Aistech Space: the democratization of space

The first artificial satellite that humanity put in space was a Soviet one, was 83.6kg and formed by an aluminum ball of 58 centimeters in diameter and four antennas of 2.4 and 2.9 meters. The Sputnik 1 took over on October 4, 1957 the conquest of space. From that moment on, satellites did nothing but increase in number: bigger, more powerful and with more tools. And also much more expensive.

Satélite de Aistech.
Satélite de Aistech.

For the students, both the price and the complexity of the devices gave a problem when developing their own models, assembling and testing them. But at the end of the 90s a Catalan professor of the Polytechnic University of California, Jordi Puig-Sauri, and the one of the University of Stanford, Robert «Bob» Twiggs came up with a solution: cubic satellites of 10 cm for these academic purposes. Cheaper and simpler than the traditional ones. The first was launched successfully in 2003.


“We closely monitor the evolution of the nanosatellites, and especially the companies in Silicon Valley that have been developing this technology for commercial purposes,” explains Guillermo Valenzuela, CEO and co-founder of Aistech Space.

Based in Porto do Molle, Nigrán, moved in 2016 from Barcelona by the support of the Xunta, his company is dedicated to the development of cubesats for civil use. In 2015 the company was born, after a year of study, in which they discovered a niche market in aircraft tracking, bidirectional communication in remote areas and the screenshooting of infrared and thermal images from space.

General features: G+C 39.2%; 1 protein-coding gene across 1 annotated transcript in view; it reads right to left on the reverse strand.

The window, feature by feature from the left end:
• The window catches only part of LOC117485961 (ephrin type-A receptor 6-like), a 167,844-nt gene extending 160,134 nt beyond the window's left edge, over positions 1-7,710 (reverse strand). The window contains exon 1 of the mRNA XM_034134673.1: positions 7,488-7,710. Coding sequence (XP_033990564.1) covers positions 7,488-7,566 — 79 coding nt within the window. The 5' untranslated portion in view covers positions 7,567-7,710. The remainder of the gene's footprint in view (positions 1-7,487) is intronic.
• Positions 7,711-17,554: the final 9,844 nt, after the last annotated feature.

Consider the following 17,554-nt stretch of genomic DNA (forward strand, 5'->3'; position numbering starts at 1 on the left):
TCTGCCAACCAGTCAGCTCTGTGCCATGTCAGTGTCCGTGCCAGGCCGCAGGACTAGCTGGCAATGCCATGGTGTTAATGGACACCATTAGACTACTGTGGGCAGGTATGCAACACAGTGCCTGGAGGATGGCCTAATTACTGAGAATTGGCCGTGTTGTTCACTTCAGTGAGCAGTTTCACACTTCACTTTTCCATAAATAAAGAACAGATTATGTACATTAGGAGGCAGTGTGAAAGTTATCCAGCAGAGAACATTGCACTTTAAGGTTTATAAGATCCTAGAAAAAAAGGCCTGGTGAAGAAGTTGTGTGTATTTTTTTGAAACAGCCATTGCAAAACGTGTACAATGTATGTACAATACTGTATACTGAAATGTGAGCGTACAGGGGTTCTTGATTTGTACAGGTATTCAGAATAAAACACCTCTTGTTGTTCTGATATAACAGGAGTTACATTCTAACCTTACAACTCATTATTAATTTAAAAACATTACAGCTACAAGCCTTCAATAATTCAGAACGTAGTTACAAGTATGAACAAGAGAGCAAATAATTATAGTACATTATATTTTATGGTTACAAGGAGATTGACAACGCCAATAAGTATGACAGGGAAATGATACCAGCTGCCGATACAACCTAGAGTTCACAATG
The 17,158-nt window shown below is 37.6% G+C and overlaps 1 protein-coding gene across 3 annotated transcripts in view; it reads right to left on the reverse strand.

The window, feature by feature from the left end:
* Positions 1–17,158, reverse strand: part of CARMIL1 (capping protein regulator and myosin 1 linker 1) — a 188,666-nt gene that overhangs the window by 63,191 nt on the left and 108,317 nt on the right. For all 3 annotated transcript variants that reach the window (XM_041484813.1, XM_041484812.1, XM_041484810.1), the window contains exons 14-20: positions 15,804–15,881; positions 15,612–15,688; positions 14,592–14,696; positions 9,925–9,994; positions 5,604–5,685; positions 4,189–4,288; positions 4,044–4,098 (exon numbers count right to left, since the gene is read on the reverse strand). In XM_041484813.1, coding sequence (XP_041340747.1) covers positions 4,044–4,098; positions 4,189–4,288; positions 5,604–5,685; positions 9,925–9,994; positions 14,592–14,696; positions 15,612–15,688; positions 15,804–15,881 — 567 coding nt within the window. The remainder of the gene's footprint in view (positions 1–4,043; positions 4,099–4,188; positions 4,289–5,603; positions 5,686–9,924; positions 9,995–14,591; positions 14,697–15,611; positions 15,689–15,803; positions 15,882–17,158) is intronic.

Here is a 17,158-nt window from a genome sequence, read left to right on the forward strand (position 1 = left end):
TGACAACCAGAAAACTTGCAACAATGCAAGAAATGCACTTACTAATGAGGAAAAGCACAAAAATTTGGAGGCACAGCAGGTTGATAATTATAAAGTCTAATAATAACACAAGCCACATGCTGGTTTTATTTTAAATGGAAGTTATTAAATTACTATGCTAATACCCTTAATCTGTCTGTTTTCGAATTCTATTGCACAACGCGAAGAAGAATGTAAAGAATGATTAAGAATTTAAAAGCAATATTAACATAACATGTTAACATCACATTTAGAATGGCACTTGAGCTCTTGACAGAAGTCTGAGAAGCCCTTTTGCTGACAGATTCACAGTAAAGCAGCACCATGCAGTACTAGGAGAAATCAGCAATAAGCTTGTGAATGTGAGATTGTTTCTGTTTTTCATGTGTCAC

The new space in front of the old space
The main revolution that brings this new types of satellites, which belong to the sector of the coined new term ´new space,´ is due to their low cost. Smaller devices and therefore easier to put into orbit. “Twenty years ago it was absolutely unthinkable for an small company of 14 people like ours even to consider the launching of a satellite into space,” says Valenzuela. “It was only up to Boeing, Airbus or Thales.”

“A nanosatellite is unique because of the size and because of the systems it has contained in it and they are the same as the ones inside a big satellite,” he explains. The difference is in redundancy and power, which generates a different work structure. While an old space satellite like the Galileo carries four clocks and two computers, only in case of flight failure, in a nanosatellite, the redundancy we get it from the nanosatellite that flies closeby.

Hence the need to have a constellation in the airspace, since failure rate is about 3-4%. “For us it will be a problem because we will not be able to bill clients with those satellites that expire early, but it is not the same to lose 3 nanosatellites than a single satellite of 500 million euros that has a financial return of 15 years.”


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